Mark Millar is one of the creators who has seen his creator owned work doing very well in the digital comics realm.  Comixology has books like Wanted high on their charts.  But that doesn’t mean that everything is perfect.  Over at his forums Mark took the time to talk with his fans about what the other end of digital distribution is like.

Okay, I’m loving the fact that Millarworld books account for 8 of the top 10 downloads in 2010. That’s cool, but what superficially looks like a great deal for creators is less so under a little scrutiny. Yes, you’re eliminating paper, printing, comic store and distributor costs, but there’s hidden costs here I haven’t seen highlighted anywhere.

1/ Apple take 30% right off the bat.
2/ In the case of Wanted, Comixology then splits 50/50 with the publisher.
3/ Then the publisher pays the agent and creative team out of the remaining cash depending on their deal.

In hard numbers, the digital comic is normally half the price of the paper comic, but you have just as many percentages to pay out as a creative team to an electronic distributor and publisher. So effectively the creative team is getting half as much money. For creators, this isn’t great and for comic stores this is awful. I don’t mind paying thirty percent to a local store where my friends work and the guys care about the product. But do I want this money going to Apple?

In a nutshell, I’m very, very on the fence with this one. I don’t like the idea of digital replacing paper anyway, but unless sales more than double creators are going to be worse off and the lifeblood of the industry, the stores, are going to feel the pain more than anyone. Y’know, like, the guys who keep us in business? I know lots of stores who weather the economic busts we face periodically because they love comics and will always stick around. Would Apple do the same?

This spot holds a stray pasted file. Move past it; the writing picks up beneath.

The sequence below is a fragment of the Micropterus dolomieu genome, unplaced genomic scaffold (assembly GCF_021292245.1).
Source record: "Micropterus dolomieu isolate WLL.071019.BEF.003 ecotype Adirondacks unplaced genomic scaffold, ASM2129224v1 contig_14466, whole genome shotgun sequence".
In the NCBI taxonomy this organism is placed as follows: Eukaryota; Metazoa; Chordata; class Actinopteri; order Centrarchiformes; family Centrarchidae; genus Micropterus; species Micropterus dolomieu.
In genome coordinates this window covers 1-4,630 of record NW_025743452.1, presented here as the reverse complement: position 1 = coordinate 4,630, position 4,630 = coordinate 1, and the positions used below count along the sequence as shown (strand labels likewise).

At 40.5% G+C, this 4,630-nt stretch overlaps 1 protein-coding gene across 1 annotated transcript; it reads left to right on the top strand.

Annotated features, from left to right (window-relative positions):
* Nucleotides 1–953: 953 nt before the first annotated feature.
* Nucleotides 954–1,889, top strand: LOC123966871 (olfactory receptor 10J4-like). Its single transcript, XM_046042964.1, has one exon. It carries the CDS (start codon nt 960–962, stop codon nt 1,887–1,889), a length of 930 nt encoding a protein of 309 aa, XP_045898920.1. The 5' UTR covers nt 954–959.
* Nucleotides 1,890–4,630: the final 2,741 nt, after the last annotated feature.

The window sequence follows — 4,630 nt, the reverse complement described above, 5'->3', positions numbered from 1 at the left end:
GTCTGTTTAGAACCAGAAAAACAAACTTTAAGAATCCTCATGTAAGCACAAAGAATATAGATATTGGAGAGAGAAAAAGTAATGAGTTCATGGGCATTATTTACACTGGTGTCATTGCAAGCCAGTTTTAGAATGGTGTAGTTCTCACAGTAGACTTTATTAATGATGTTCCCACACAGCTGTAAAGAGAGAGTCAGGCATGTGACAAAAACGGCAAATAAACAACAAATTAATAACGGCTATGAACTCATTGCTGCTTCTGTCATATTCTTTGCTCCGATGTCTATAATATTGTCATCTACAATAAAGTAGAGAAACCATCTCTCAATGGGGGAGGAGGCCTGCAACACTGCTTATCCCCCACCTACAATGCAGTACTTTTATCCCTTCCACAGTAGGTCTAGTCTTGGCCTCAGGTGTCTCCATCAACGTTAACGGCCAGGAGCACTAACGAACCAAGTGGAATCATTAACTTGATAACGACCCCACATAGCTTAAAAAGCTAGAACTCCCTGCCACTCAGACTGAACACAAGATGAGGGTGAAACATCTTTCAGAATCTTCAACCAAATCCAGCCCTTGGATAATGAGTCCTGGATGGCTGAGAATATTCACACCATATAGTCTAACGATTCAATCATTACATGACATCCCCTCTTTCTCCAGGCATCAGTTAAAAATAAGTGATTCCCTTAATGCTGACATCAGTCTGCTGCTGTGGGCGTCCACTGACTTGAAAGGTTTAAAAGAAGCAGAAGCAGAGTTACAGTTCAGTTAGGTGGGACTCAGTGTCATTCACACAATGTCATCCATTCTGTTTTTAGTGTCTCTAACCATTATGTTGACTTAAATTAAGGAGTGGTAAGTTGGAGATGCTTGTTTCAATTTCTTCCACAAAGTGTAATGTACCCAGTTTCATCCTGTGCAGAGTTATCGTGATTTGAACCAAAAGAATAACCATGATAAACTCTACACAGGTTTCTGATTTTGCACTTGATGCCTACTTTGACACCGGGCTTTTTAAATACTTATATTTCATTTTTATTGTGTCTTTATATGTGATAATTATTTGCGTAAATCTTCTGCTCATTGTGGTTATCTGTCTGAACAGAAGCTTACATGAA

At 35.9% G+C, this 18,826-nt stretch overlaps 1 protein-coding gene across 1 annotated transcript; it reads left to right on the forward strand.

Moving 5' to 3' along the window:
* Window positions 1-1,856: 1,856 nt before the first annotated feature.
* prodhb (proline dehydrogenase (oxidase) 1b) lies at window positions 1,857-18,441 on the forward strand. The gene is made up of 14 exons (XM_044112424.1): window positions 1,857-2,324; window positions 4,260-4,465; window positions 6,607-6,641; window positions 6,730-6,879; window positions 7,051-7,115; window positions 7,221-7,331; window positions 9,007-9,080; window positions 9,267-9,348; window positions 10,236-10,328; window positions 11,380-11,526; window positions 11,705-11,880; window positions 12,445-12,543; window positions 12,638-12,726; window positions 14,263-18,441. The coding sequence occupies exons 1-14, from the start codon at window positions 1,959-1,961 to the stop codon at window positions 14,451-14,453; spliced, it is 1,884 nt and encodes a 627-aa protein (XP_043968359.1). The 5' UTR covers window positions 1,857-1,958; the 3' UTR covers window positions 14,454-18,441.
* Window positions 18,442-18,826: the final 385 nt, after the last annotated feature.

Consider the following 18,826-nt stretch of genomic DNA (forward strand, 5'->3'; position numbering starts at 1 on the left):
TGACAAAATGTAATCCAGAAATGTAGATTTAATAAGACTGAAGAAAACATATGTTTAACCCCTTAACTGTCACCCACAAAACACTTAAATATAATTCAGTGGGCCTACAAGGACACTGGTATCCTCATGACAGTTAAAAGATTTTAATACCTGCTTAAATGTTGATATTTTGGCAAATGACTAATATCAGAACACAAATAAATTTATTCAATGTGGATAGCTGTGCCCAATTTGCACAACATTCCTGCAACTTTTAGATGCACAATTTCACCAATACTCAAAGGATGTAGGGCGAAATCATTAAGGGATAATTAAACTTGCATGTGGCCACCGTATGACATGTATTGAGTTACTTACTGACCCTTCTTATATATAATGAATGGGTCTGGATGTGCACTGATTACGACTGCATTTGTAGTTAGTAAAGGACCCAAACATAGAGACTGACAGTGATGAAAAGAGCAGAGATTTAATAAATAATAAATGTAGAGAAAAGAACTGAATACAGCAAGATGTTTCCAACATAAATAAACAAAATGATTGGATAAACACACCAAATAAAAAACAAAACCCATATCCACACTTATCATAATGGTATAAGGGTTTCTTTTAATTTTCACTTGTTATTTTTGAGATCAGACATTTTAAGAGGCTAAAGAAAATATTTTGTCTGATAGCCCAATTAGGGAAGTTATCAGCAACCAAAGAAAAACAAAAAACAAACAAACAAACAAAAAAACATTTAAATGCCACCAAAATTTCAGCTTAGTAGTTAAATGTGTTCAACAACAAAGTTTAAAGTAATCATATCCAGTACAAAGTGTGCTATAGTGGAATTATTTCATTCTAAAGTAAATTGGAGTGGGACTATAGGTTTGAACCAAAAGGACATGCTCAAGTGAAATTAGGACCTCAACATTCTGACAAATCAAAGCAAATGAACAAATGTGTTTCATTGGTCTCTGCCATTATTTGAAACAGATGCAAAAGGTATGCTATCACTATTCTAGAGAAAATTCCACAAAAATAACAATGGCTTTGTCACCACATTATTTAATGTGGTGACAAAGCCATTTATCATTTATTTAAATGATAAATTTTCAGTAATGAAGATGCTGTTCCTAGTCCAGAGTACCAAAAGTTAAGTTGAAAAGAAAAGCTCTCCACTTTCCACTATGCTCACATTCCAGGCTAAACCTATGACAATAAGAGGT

Also, and perhaps the most worrying question of all, how do we know what we’re selling? It’s quite hard to fake what comics are doing as you can check with the printers, distributors and a number of places. Official, quite accurate numbers are printed online. But I checked several sources last night and nobody could tell me what my download numbers were for these supposed record-breaking numbers of mine. Just their chart position. I’m really not liking this at all.

In other words, keep buying paper comics.


Mark goes on to keep the conversation going.  Click HERE for the entire thread and see what people are saying.

One Response to Mark Millar’s Concerns About Digital Comics


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